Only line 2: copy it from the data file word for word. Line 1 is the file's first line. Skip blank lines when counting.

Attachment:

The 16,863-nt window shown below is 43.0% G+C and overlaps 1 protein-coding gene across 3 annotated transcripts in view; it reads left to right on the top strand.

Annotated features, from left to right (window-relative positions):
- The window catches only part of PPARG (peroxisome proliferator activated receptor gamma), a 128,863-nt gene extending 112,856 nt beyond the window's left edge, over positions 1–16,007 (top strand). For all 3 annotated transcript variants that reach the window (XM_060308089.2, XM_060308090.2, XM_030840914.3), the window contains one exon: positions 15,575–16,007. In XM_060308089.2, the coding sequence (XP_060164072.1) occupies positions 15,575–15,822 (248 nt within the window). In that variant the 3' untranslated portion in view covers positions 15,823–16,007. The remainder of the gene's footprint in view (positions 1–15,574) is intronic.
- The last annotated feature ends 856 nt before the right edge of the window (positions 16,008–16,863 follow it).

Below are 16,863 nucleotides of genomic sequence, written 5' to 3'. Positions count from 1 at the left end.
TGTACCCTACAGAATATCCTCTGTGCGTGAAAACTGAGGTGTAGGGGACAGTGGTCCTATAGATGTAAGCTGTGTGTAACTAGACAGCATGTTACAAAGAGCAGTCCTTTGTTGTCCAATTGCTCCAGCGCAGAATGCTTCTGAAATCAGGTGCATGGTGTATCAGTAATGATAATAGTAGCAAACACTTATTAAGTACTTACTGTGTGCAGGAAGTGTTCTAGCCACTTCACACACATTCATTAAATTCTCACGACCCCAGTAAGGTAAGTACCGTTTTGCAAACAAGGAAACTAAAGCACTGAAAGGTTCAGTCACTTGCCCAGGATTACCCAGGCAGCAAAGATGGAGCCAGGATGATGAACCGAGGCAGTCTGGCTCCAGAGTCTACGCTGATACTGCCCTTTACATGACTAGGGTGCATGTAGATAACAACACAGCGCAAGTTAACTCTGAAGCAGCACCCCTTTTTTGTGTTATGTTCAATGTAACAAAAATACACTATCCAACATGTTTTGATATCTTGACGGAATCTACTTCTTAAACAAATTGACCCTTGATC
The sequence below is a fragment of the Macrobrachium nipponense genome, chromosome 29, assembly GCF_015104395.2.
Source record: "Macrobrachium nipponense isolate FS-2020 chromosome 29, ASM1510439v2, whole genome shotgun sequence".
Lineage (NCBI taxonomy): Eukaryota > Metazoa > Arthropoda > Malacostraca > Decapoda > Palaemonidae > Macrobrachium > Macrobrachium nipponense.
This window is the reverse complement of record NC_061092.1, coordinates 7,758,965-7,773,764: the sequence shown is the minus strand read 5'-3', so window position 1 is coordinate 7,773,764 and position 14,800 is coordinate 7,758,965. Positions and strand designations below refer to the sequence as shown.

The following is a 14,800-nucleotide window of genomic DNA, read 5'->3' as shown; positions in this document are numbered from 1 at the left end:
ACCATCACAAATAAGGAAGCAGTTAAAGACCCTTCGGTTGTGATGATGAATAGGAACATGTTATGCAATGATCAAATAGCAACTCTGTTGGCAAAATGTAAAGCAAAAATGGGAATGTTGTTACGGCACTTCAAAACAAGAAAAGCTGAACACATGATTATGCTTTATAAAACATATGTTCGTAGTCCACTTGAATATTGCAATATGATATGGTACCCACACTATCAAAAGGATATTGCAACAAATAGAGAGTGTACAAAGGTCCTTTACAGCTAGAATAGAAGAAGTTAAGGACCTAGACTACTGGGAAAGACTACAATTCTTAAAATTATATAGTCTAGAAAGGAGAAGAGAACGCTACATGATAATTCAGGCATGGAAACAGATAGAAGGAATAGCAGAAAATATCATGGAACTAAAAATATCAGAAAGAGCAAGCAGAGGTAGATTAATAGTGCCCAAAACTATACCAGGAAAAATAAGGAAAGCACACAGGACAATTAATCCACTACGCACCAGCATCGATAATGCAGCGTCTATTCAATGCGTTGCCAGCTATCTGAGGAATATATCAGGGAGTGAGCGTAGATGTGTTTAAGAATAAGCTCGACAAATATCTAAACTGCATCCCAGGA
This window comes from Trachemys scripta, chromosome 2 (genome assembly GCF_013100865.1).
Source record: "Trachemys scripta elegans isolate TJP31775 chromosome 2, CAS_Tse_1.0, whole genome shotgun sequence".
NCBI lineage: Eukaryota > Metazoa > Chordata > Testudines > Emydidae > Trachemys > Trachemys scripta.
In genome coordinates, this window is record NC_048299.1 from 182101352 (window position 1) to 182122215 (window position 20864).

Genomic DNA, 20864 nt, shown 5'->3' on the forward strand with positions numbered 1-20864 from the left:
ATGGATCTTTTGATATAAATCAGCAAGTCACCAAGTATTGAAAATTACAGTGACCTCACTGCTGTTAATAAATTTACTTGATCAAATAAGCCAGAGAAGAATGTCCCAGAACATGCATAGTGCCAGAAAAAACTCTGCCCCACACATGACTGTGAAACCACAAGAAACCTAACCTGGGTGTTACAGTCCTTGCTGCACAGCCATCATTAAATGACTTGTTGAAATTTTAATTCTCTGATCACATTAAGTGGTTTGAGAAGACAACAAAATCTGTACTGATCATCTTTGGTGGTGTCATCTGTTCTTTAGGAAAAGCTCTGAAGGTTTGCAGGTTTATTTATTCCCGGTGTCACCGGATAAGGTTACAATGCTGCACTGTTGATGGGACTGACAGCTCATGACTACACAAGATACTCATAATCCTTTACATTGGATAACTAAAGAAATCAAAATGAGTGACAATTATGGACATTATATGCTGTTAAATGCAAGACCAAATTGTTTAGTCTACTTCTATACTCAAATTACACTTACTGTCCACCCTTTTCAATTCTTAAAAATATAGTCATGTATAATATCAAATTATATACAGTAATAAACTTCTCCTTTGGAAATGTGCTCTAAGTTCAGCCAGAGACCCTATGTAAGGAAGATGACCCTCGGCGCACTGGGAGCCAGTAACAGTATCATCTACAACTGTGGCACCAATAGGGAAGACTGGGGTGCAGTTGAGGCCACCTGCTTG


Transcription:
Annotated features, from left to right (window-relative positions):